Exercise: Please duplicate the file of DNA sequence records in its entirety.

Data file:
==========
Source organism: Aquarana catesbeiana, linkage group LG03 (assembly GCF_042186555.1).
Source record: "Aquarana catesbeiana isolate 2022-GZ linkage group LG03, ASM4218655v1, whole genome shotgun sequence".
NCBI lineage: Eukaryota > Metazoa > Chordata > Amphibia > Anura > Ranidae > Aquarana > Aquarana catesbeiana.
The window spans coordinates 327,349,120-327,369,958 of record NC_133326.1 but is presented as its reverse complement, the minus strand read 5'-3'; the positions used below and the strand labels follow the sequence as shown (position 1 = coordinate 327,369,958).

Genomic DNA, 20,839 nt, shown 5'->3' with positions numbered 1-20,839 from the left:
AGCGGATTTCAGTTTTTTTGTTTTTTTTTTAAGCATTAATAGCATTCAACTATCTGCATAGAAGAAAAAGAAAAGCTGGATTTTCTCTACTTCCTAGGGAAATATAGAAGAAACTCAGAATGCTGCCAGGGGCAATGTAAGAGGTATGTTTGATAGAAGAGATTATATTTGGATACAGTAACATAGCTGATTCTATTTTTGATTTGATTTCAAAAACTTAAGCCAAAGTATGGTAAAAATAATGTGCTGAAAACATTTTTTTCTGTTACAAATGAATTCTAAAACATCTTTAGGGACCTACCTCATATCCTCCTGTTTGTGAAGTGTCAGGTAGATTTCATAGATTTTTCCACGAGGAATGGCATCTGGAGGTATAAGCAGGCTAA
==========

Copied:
Source organism: Aquarana catesbeiana, linkage group LG03 (assembly GCF_042186555.1).
Source record: "Aquarana catesbeiana isolate 2022-GZ linkage group LG03, ASM4218655v1, whole genome shotgun sequence".
NCBI lineage: Eukaryota > Metazoa > Chordata > Amphibia > Anura > Ranidae > Aquarana > Aquarana catesbeiana.
The window spans coordinates 327,349,120-327,369,958 of record NC_133326.1 but is presented as its reverse complement, the minus strand read 5'-3'; the positions used below and the strand labels follow the sequence as shown (position 1 = coordinate 327,369,958).

Genomic DNA, 20,839 nt, shown 5'->3' with positions numbered 1-20,839 from the left:
AGCGGATTTCAGTTTTTTTGTTTTTTTTTTAAGCATTAATAGCATTCAACTATCTGCATAGAAGAAAAAGAAAAGCTGGATTTTCTCTACTTCCTAGGGAAATATAGAAGAAACTCAGAATGCTGCCAGGGGCAATGTAAGAGGTATGTTTGATAGAAGAGATTATATTTGGATACAGTAACATAGCTGATTCTATTTTTGATTTGATTTCAAAAACTTAAGCCAAAGTATGGTAAAAATAATGTGCTGAAAACATTTTTTTCTGTTACAAATGAATTCTAAAACATCTTTAGGGACCTACCTCATATCCTCCTGTTTGTGAAGTGTCAGGTAGATTTCATAGATTTTTCCACGAGGAATGGCATCTGGAGGTATAAGCAGGCTAA